I’m certainly not naive to think that we can change things over night. In many cases, what we’re talking about is multigenerational change. Canada engages through advocacy, policy, activities and programming; we have a budget of about 2.5 million to spend on projects that we hope will get to some of the core issues behind violation of religious freedoms.
In the U.S. there’s less emphasis placed on the project and the programming element – we tend to place a heavier emphasis on that. We tend to build upon Canada’s sort of “honest broker” reputation. We also work through the United Nations; there’s a whole U.N process in terms of defending religious freedom.
POL-121: What are we doing about the ISIS massacres that are taking place?
Dr. Bennett: Obviously the situation there is very grave, in the barbaric persecutions we’re seeing of not only religious minorities but also Sunnis and Shias who disagree with ISIL. There are a number of ways in which the government is responding, but the immediate need is humanitarian assistance. There’s a very large number of internally displaced people within both Iraq and Syria who need shelter, food and medical care – these are the immediate actions that are being taken by our colleagues within the development side. Then, there is the defense aspect, where department of national defense is supporting an ally’s effort to combat ISIS.
Our office is focused very much on working with the communities that are being persecuted, especially those who are now in countries of migration. Principally Iraqi and Syrian Christians are leaving in droves, tending to go to countries such as Jordan and Lebanon. We’re seeking to support them so they can maintain a presence in the region.
We’re conscious that there are Christians that need to leave, and so we have, through citizen and immigration Canada, a whole refugee resettlement program whereby these persecuted Christians and others can come to Canada and find refuge. The concern is that we don’t want to empty the region of Christians, because if we’re true about advancing the Canadian experience in pluralism, we have to support pluralism in other countries. Christians in these countries play a disproportionate role in terms of supporting educational institutions, hospitals and orphanages – they care for the Muslim populations.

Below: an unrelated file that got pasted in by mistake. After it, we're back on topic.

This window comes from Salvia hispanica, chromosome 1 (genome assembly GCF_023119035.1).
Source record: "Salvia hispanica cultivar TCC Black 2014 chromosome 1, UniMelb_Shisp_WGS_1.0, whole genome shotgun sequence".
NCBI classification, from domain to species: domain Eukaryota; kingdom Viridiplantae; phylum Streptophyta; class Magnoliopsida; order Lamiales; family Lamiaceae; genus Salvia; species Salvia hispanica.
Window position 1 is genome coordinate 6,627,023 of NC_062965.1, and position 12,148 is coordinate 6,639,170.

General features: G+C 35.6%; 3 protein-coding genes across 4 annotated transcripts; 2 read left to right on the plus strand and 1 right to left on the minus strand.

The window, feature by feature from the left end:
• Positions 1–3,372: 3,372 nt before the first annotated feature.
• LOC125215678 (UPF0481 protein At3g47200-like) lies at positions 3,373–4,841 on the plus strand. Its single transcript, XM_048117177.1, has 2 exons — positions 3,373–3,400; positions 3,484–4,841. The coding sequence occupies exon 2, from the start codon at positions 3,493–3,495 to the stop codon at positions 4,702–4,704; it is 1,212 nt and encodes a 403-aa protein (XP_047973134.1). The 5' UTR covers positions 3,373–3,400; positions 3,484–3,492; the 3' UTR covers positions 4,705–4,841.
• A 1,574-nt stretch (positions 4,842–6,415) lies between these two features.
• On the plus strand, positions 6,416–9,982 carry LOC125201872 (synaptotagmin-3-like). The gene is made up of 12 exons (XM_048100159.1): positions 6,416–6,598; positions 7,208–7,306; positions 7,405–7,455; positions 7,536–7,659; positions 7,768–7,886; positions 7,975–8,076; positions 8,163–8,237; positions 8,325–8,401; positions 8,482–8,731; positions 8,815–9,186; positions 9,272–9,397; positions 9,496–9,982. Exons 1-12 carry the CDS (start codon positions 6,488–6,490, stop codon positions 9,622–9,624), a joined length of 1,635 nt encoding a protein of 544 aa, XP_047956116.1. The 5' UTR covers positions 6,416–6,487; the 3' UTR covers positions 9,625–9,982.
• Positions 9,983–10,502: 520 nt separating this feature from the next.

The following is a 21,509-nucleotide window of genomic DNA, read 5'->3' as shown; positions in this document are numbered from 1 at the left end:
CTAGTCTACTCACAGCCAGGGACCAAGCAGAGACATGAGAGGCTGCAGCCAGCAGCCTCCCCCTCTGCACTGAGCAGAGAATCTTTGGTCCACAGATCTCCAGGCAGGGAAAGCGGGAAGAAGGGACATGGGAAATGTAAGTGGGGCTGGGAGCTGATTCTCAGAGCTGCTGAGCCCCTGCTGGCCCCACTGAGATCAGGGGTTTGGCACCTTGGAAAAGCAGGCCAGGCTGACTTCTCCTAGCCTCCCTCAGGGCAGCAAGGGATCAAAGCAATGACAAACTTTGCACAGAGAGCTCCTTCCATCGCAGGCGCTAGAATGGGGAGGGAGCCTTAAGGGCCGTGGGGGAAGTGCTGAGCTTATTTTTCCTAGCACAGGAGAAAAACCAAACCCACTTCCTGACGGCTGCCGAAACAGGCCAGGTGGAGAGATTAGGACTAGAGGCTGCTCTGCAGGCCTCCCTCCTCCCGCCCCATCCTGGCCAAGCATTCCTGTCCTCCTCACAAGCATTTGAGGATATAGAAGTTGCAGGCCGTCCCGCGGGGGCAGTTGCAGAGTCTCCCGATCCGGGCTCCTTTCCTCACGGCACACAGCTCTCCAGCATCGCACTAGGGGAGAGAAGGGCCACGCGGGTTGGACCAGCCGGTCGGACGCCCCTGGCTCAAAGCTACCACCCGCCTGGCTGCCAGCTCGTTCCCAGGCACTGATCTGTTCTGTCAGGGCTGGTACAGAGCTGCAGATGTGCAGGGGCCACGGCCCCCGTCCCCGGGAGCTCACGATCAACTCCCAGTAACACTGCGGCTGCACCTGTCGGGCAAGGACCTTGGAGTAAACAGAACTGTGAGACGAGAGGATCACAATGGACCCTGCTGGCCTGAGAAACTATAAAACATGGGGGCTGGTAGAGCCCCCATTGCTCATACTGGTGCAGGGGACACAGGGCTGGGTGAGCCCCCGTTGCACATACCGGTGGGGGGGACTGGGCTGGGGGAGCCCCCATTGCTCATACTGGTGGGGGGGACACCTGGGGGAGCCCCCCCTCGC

I’d rather have a living, breathing, worshipping Iraqi Christian here in Canada, than dead in Iraq, but at the same time we see our office’s role as ensuring that they can maintain a presence in that region, until such a time that they can go back.
POL-121: Do you have to be wary of your own Catholic views while in your position?
Dr. Bennett: We all come with a particular perspective, so I have to be careful of my bias towards Catholics. As a public servant I am responsible for dispersing public funds, in supporting my Minister, so I want to make sure that I’m balanced in that and not showing favouritism.
One interesting thing, as I’ve engaged religious communities in Canada, is that when they first meet me they don’t know me from Adam, right? They just know me as an Ambassador and academic civil servant. But, without exception, whether they are Hindus, Muslims, Buddhists, Jews or Bahá'ís, when we begin the conversation and they find out I am a faithful Christian, all the barriers come down! We then engage in a very deep way, because they would see that “Ah, this guy is actually faithful. We have different theologies, but he kind of gets us.” We can actually talk, not only about religious freedom, but also about faith. That has been tremendously beneficial in helping me to do my work.